* * * * *

On some propositions the time limit can be worked over and over again on different occasions like special store sales. A large publishing house selling an encyclopedia never varies the price but it gets out special "Christmas" offers, "Withdrawal" sale offers, "Special Summer" offers—anything for a reason to send out some new advertising matter making a different appeal. And each proposition is good only up to a certain time. The letters must be mailed and postmarked before midnight of the last day, and this time limit pulls the prospect over the dead center of indecision and gets his order. The last day usually brings in more orders than any previous week.

* * * * *


I AM INTERESTED IN _______ _________ _________ SEND ME FREE OF COST



MY NAME_______ TOWN_____ STATE __ R.F.D.___ BOX NO.__ ST. NO.__

* * * * *

This coupon, used in advertisements and in printed matter, make it extremely easy to send for information on special subjects

* * * * *


If it is desired to come right back at a prospect, some such paragraph as this is written:

"Only 46 sets left! The success of our special offer surpassed all expectations. It will be necessary to issue another edition at once. The style of binding will be changed but otherwise the two editions will be the same. As we do not carry two styles on hand, we are willing to let you have one of the 46 remaining sets at the SAME TERMS although our special offer expired Saturday night."

* * * * *

And this appeal may pull even better than the first one—provided the proposition is "on the square." It is hard to put sincerity into a letter that is not based on an absolute truth. If "Only 46 sets left" is merely a salesman's bluff when in fact there are hundreds of sets on hand, the letter will have a hollow ring.

* * * * *


* * * * *

Sincerity is the hardest thing in the world to imitate in a letter and absolute confidence is the key-stone to all mailorder selling.

There are plenty of plausible reasons for making a time limit or a special offer. A large publishing house, selling both magazines and books by mail occasionally turns the trick by a human interest appeal:

"I told the business manager that I believed I could bring our August sales up to equal those of the other months.

"He laughed at me. Always before they have fallen off about twenty per cent.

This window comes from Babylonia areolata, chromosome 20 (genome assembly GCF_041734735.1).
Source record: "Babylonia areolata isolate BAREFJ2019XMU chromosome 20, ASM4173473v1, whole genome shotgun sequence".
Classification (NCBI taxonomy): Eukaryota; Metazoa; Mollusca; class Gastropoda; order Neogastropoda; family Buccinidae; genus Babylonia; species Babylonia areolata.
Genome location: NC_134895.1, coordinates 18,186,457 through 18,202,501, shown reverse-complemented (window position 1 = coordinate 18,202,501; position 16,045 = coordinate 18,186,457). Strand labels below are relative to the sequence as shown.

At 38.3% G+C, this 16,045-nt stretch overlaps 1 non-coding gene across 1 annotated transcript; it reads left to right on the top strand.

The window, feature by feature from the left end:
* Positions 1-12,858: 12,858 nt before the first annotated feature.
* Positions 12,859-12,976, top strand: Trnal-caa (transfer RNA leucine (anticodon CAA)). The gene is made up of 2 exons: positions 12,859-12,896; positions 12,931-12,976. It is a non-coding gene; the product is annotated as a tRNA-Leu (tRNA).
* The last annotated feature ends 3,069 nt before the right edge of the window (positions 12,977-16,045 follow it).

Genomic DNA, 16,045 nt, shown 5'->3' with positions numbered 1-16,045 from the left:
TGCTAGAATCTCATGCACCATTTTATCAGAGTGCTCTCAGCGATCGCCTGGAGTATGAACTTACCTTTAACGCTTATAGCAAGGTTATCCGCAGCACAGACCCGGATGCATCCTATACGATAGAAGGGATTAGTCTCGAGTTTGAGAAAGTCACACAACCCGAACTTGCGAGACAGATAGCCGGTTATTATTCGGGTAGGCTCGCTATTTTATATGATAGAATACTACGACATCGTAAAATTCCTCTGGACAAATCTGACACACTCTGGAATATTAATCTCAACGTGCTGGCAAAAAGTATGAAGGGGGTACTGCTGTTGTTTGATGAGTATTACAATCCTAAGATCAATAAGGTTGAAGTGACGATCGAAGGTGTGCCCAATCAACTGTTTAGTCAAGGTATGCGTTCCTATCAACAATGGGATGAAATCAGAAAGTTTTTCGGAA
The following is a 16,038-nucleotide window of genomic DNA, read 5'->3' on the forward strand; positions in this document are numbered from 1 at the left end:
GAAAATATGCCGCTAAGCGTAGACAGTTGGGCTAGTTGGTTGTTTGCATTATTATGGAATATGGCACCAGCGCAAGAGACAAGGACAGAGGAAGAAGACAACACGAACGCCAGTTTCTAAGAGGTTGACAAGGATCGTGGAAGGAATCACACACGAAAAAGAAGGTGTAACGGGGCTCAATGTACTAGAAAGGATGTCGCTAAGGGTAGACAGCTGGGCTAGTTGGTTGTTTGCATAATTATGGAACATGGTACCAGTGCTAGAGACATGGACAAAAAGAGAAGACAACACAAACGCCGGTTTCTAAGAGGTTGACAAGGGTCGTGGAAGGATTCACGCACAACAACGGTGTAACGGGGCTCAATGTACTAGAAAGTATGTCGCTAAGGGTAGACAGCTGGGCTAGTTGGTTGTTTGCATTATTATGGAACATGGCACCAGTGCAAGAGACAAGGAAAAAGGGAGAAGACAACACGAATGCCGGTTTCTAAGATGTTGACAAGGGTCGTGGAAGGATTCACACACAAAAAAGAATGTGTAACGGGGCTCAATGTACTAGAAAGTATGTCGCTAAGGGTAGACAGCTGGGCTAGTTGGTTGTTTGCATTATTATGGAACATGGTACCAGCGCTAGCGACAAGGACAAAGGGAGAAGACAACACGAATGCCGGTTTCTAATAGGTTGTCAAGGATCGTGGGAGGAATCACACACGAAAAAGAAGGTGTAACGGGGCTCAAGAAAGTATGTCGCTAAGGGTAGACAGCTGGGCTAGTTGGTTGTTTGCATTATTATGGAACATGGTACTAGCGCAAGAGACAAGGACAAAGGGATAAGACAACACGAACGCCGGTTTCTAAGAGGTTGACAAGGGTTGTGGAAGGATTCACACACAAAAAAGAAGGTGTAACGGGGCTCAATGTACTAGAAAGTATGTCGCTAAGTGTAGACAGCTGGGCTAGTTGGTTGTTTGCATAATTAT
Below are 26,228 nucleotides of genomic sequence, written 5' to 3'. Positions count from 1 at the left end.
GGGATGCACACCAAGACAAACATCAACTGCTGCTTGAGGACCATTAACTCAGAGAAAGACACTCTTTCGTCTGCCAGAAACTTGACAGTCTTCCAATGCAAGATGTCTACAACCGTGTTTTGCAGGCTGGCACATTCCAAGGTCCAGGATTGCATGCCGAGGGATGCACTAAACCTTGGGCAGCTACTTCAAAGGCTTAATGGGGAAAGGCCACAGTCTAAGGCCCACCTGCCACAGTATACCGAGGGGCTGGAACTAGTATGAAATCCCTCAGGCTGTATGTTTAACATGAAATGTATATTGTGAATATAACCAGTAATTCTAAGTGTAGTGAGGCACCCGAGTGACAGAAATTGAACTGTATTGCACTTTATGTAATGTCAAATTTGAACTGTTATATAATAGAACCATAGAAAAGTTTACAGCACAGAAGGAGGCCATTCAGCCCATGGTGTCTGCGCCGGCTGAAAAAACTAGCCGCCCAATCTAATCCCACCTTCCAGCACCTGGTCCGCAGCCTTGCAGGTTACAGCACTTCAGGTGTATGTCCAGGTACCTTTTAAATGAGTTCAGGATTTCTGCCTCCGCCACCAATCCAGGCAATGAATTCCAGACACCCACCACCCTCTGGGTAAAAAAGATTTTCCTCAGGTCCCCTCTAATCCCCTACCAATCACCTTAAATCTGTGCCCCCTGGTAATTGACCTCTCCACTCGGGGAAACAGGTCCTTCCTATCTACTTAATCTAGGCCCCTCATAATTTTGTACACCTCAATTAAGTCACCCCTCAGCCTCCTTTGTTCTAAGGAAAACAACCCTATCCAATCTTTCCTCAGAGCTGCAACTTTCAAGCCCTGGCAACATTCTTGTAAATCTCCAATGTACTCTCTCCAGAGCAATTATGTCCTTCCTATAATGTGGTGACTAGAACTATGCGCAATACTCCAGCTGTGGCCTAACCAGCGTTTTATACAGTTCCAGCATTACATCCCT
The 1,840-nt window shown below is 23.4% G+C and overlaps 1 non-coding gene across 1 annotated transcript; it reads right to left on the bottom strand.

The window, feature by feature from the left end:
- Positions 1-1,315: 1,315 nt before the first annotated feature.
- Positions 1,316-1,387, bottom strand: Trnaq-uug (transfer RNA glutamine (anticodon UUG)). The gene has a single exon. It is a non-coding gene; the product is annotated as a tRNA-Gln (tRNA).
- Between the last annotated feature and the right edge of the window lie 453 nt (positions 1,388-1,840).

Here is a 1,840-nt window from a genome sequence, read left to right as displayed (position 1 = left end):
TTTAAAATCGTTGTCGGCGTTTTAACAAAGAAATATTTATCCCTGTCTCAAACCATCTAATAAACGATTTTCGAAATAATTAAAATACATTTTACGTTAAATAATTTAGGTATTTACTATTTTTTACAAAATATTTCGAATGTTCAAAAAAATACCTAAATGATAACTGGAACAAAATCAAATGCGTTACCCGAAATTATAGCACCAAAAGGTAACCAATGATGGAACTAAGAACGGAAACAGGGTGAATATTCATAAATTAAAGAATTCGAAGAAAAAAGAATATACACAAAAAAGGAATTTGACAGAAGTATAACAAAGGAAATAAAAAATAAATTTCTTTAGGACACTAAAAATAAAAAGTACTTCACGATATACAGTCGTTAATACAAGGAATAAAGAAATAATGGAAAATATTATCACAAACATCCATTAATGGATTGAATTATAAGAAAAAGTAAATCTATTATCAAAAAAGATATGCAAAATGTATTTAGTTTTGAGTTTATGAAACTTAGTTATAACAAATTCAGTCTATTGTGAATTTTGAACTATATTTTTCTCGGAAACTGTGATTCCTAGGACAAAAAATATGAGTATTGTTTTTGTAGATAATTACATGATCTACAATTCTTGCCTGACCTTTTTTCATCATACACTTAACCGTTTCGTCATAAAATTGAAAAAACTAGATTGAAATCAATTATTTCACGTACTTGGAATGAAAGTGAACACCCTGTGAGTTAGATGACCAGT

"But I am going to do it—if you'll help me."

* * * * *

Then the sales manager went on with a special offer; it was a legitimate offer which made a real inducement that proved one of the most successful the firm ever put out.


In making a special price the prospect must be given some plausible reason and sincere explanation for the reduction. A special arrangement with the manufacturer, cleaning out of stock, an introductory offer—some valid reason; and then state this reason in a frank, business-like way, making the story interesting and showing where it is to the advantage of both the prospect and yourself.

"Just to keep my men busy during the dull season I will make an extra pair of trousers at the same price ordinarily charged for a suit, on orders placed during July and August."

* * * * *

This offer sent out by a merchant tailor brought results, for he had a good reason for doing an extra service—he wanted to keep his help busied during the quiet months and the customer took advantage of the inducement.


"If you will send us the names of your friends who might be interested" and "if you will show it to your friends" are familiar devices for they present a plausible excuse for cutting a price and serve the double purpose of giving the manufacturer or merchant new names for his mailing list. "A free sample if you send us your dealer's name" is reasonably certain to call for an immediate reply from most women, for they are always interested in samples.

Making a special introductory offer on some new device or appliance is certainly a legitimate reason for cutting the price. It is an inducement, moreover, that possesses a peculiar strength for a man likes to be the first one in his vicinity or in his line of business to adopt some improved method or system.


There can be no excuse for the carelessness that makes a "special introductory price," and later in the same letter or in a follow-up calls attention to the "many satisfied users in your section." Be sure your reason is real—then it rings true and incites prompt action like this offer: